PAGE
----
The Wärtsilä spokespersons added that the company’s only present activity in Myanmar is the fulfilment of operation and maintenance obligations at the Kyaukse Power Plant, as stipulated in an existing contract with the non-sanctioned Myanmar firm Powergen.
Wärtsilä also stated they had not conducted any business nor supplied engines or equipment to Ilham Timur. Myanmar Now attempted to contact Ilham Timur by phone and email but received no response.
MCM did not respond to email requests for comment. An MCM representative who Myanmar Now reached by phone refused to offer comment during an initial conversation and could not be reached for further calls.
Despite their denial of continued ties to sanctioned entities, there is still some uncertainty about the reliability of Wärtsilä’s due diligence procedures to ensure compliance with sanctions and the termination of its business connections with MCM.
Wärtsilä had emphasised that its operation and maintenance contract with Powergen—which operates the Kyaukse power plant with the Myanmar firm National Infrastructure Holdings—was compliant with EU and international sanctions because Powergen is not a sanctioned entity.
However, in February 2023, the Finnish business periodical Kauppalehti noted that MCM had owned 40 percent of Powergen until 2022.
According to corporate registry data from Myanmar, MCM divested from Powergen Kyaukse and a firm called Golden Dream Emperor Company Limited took over its stake on April 28, 2022, either directly or via an intermediary company; Golden Dream Emperor was established just eight days earlier. The Myanmar registry also lists an ownership change in Powergen on March 28, 2022, but Myanmar Now could not obtain further details about the shift.
Myanmar Now was unable to find out if there is any connection between the Golden Dream Emperor Company’s sole individual shareholder—Tin Tin Yu—and Aung Hlaing Oo. The company’s address was identical to one belonging to a restaurant in Yangon’s Insein Township called the Golden Crab.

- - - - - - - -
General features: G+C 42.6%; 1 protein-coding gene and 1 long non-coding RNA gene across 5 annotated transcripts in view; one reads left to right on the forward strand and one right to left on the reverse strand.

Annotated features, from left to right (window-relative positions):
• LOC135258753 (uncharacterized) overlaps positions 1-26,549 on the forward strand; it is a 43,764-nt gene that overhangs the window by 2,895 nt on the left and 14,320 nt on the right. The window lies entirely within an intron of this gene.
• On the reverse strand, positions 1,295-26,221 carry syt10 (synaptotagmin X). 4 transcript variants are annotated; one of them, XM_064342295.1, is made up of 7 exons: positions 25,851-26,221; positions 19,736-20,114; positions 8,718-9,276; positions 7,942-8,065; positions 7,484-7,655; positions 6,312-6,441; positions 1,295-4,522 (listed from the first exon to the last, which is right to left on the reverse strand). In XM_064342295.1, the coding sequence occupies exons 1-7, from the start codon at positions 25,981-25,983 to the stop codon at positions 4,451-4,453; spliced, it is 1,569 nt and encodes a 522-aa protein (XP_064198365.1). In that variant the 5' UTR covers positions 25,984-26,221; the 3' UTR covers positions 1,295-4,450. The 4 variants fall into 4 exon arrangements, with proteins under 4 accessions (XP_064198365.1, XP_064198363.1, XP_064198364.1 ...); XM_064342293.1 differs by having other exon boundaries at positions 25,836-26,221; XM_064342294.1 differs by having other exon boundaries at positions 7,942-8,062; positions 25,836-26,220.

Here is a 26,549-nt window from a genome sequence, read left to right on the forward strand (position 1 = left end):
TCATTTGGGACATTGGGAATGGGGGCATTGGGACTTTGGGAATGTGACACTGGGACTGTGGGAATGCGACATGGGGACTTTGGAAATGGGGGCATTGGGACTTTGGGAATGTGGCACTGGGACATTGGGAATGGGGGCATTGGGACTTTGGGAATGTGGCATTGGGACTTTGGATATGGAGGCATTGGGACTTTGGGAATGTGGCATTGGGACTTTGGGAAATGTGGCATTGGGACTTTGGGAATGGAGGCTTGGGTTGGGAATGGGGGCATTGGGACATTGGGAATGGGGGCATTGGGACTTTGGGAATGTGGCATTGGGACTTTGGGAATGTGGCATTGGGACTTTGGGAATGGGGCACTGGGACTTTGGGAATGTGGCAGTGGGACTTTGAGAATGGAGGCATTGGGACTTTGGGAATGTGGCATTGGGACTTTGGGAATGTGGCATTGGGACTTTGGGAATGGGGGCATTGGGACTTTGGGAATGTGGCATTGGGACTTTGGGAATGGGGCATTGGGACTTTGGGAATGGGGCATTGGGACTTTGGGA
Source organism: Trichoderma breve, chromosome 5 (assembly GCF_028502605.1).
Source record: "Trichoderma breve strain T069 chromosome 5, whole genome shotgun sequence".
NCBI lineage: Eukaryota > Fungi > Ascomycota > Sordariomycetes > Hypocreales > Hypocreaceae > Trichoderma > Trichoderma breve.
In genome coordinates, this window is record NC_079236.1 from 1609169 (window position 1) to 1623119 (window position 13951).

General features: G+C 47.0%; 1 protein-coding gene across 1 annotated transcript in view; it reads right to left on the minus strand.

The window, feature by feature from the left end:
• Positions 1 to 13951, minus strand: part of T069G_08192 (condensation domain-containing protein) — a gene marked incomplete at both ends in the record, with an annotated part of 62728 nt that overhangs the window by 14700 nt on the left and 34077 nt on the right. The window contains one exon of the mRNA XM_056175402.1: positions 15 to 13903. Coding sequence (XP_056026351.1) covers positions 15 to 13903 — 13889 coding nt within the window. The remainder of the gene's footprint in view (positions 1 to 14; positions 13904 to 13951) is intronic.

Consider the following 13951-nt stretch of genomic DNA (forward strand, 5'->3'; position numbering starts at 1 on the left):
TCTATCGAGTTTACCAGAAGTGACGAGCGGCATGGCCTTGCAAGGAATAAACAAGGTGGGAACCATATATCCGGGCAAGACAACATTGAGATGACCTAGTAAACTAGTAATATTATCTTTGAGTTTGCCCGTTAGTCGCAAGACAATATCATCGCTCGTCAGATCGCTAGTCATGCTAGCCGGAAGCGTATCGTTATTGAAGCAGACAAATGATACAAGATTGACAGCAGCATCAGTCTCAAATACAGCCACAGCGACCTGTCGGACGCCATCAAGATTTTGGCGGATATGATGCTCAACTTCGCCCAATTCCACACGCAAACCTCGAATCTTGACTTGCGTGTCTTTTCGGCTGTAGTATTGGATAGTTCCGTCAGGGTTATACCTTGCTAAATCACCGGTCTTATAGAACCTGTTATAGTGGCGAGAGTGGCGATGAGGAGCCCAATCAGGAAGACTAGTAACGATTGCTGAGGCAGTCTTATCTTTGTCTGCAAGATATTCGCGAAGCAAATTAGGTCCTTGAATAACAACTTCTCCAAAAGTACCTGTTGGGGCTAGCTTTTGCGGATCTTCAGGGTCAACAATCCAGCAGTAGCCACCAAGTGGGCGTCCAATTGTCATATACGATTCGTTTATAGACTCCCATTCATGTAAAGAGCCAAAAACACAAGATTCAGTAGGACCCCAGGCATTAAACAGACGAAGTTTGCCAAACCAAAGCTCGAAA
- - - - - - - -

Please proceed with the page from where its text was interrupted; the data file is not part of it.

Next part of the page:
A representative from Golden Dream Emperor confirmed to Myanmar Now that the company had bought stakes in Powergen, however, not from MCM but from another firm, which Myanmar Now was unable to verify at the time of reporting.
The representative said that Powergen was the first power project that the company had invested in and that she had no knowledge about the relationship between MCM’s Aung Hlaing Oo and Golden Dream Emperor’s sole shareholder Tin Tin Yu.
“I’ve only heard of MCM but our company bought the shares from a different company, not from MCM,” she told Myanmar Now.
However, she acknowledged that the company is aware of MCM and Aung Hlaing Oo being named on international sanctions lists.
“We do have a bit of concern, but doing business means investing in a project that will have profit.”
She explained that the decision was solely due to the company’s interest in the lucrative sector.
“The business of power generation is quite an interest nowadays… The company just wants to invest our money in something in a time when businesses are in a difficult situation. We assume that there will not be a loss in investing in a project that is connected to the government.”
Powergen Kyaukse could not be reached for comment.
The establishment of intermediary or affiliate shell companies is a known practice for evading international sanctions used by Myanmar businesses.
The effort to cut off supplies to the junta’s arms brokers has a mixed record. Earlier this year, reports emerged that an Indian firm producing components for Swedish-based rifle manufacturer Carl Gustaf had exported fuzes to Myanmar, enabling the military to continue using the Swedish company’s rifles and undermining the EU’s arms embargo.
Continued profits from international business ties and circumvention of existing sanctions by the junta and its cronies have prompted doubts about whether foreign governments’ actions so far have been sufficient to hold the regime accountable.
Reporting by Kevin Brondum and Tin Htet Paing.